Friday, October 29, 2010



It's a good day!

For corn...

and getting lost...

for jumping...

and loving...

A good day.

My friends, my apologies for being so absent this week.  We've have yet another tummy bug roar through our house with a vengeance and I haven't had it in me to blog about, well, puke.  I'm worn down and tired and all that jazz.  But hang with me, k?  So here's to a healthy weekend and a candy filled holiday!


Monday, October 25, 2010

The Tightrope

Tightrope walkers are among my favorite acts at the circus.  I'm amazed at their focus and unwavering balance.  The acts they perform on the thin wire are mesmerizing and terrifying at the same time.  And they do it with such flair and drama.  They make it look so easy.

It's not as easy as it looks, walking that tightrope.  Particularly when that tightrope is called life.

Right now, I'm leaning hard to one side.  I keep putting one foot in front of the other, but some days it takes everything in me to do so.  I wobble.  And I get distracted.  I look to the past and yearn for the carefree PC (pre-children) days.  Then I look to the future and get lost in my hopes and dreams for my babies.

Everyday I'm performing my own amazing acts on my tightrope.  Yet so many days I feel like I'm doing it blindfolded.  And without a safety net.  And I get so caught up in just taking that next step that I fail to see the terrific show playing out all around me.

It's tiring.  I'm worn out.

I guess what I'm really seeking is balance.  I wouldn't give up my current life, obviously.  But I miss a bit of my former PC life.  And overall I don't want to miss the act happening right under my nose.

And I'm discovering that one has to be very deliberate about life when they're a parent.  You can't totally throw yourself into your children, completely disregarding yourself or you'll get burned out.  And you can't allow yourself to elevate your relationship with your children to the point of sacrificing relationships with all others (including the hubs) or you'll find yourself alone.    It's such a tricky line to walk.

I feel a bit off balance, waving my arms out in the air trying to regain steady footing.

So I guess the only thing to do is to keep my eyes straight ahead and put one foot in front of the other.  I'll find my balance again, eventually.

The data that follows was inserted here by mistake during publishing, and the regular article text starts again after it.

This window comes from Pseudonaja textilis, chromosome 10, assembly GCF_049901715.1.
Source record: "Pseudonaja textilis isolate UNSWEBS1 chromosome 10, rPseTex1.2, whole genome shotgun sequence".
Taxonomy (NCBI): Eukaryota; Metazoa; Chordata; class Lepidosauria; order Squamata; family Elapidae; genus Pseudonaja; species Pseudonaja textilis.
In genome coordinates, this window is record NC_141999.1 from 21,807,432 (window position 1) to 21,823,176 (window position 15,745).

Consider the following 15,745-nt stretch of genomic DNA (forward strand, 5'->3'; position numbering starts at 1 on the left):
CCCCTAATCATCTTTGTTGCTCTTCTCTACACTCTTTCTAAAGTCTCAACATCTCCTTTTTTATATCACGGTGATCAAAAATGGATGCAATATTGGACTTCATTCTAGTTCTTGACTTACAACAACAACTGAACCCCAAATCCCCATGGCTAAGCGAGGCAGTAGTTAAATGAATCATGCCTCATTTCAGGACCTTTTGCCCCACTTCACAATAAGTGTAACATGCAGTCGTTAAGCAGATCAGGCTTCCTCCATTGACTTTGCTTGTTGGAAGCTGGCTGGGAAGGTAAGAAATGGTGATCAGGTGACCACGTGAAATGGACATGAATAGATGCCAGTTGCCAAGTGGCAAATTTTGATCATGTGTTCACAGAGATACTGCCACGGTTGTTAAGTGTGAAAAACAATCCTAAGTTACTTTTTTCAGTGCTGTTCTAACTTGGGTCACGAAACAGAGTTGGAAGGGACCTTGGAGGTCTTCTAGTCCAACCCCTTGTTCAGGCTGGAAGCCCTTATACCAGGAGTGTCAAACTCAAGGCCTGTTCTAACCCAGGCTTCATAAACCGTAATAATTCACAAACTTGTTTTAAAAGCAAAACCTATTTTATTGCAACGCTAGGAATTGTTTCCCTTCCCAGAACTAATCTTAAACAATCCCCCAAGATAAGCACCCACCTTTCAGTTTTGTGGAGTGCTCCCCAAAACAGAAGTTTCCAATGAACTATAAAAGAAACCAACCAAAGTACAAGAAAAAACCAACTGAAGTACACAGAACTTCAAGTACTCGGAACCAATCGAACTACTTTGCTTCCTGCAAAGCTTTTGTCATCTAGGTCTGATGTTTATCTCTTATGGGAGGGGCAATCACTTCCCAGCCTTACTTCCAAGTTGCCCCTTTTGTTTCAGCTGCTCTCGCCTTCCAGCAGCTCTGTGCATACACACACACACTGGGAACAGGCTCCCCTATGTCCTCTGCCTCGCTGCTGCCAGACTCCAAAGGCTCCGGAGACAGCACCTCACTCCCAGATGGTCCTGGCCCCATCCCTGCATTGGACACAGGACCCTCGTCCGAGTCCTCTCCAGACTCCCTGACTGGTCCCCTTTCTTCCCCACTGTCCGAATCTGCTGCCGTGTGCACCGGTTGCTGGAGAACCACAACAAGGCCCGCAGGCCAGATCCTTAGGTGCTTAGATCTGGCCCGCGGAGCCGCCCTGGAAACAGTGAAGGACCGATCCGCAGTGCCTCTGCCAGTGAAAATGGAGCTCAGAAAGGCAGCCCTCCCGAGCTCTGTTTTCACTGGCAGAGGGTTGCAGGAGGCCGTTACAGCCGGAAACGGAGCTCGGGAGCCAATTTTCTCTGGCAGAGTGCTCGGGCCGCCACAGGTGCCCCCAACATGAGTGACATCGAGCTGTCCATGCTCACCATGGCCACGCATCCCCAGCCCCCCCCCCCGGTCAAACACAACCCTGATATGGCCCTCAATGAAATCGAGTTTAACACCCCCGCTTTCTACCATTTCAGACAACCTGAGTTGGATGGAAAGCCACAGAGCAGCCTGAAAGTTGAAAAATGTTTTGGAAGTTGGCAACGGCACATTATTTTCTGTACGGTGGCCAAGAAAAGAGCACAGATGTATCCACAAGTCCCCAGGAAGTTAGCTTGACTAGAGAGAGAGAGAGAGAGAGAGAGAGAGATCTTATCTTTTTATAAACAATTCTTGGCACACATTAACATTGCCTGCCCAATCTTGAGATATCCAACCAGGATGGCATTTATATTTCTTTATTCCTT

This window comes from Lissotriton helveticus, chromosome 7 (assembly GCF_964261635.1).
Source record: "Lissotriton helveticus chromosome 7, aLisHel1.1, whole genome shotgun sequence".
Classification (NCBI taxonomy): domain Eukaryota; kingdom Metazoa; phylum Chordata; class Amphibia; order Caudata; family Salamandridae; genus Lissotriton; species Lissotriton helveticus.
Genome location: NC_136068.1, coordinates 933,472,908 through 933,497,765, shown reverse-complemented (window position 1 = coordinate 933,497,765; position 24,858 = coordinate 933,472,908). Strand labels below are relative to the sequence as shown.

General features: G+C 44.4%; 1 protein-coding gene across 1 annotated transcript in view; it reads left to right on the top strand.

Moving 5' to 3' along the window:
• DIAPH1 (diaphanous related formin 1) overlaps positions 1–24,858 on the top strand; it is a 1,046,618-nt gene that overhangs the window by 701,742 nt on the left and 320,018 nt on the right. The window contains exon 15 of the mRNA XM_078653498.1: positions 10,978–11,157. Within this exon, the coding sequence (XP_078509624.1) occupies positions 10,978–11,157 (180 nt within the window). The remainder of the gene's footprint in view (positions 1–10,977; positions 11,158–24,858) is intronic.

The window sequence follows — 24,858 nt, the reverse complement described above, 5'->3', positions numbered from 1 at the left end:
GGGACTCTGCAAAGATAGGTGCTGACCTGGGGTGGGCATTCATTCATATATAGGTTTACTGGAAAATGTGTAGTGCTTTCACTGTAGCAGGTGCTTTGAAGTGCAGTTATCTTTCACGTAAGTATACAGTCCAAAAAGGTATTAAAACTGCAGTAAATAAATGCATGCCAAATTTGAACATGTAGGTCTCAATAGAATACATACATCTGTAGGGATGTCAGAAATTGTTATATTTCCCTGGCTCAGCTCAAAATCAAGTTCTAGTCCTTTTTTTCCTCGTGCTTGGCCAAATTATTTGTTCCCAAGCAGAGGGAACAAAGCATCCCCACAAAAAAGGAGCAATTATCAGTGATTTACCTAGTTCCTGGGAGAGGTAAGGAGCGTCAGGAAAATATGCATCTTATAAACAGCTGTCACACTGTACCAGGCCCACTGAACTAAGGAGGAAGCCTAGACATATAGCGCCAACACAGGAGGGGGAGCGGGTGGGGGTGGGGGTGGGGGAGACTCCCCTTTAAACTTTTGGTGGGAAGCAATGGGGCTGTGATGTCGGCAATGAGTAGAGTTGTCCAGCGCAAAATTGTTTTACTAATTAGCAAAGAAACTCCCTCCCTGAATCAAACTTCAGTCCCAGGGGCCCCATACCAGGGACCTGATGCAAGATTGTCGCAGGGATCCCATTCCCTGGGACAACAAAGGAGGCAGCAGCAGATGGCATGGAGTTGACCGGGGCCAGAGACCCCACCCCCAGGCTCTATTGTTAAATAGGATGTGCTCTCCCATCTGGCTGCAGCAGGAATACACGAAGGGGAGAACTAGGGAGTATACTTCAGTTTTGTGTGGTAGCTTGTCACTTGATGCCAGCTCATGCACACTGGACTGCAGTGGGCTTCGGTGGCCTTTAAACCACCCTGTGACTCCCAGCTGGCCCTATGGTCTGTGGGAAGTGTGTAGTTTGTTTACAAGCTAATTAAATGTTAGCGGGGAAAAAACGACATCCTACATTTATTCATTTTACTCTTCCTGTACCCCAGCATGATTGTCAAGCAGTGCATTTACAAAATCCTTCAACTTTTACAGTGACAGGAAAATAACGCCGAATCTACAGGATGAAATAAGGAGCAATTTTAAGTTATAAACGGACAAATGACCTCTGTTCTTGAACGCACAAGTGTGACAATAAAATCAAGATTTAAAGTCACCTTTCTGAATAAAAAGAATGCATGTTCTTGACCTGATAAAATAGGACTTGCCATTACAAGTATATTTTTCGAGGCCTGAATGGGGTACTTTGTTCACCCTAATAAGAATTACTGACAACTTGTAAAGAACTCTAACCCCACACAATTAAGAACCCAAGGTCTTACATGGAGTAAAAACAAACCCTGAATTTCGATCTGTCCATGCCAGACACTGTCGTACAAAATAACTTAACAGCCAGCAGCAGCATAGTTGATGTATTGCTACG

My friends, anyone ever feel out of balance?  Feel like you're desperately wobbling from one side to the other and trying to keep yourself on the rope?  


Tuesday, October 19, 2010

L'Eau De Pee

My house smells like pee.  Well, more specifically my 3 year old smells like pee.  And where my 3 year old goes, there the smell of pee goes as well.

Why, I wonder?  Does she enjoy smelling of pee?  No, she claims.

Then why would one, who supposedly does not enjoy smelling of pee nor sitting in wet britches deign to do so?

Therein my friends, lies the mystery.


Monday, October 18, 2010

And God Answers

In light of my post yesterday about the relationship between myself and my girls as they grow, at church Pastor Brad spoke straight to my concerns.  Now before you run and hit the back button, don't worry.  I'm not going to regurgitate his sermon.  But there were a couple points he made about parenting that I thought were spot on.  So fabulous in fact I wish I had thought of them myself.  But alas I can take no credit.

But I do want to share.

1.  Rules without Relationship = Rebellion.  How many times have we seen this played out?  The hard core parents, loads of do's and don'ts, the rebellious teenager sick and tired of being told what to do without given any reason as to why...  how many of us appreciate that?  I'd bet very few.  So it stands to reason that our kids wouldn't either.  When a parent doesn't invest in their child beyond telling them what they can and can't do, it's easy to see how the child comes to the conclusion that the only solution is to act out.  Why should they listen to their parents?  Their parents don't listen to them.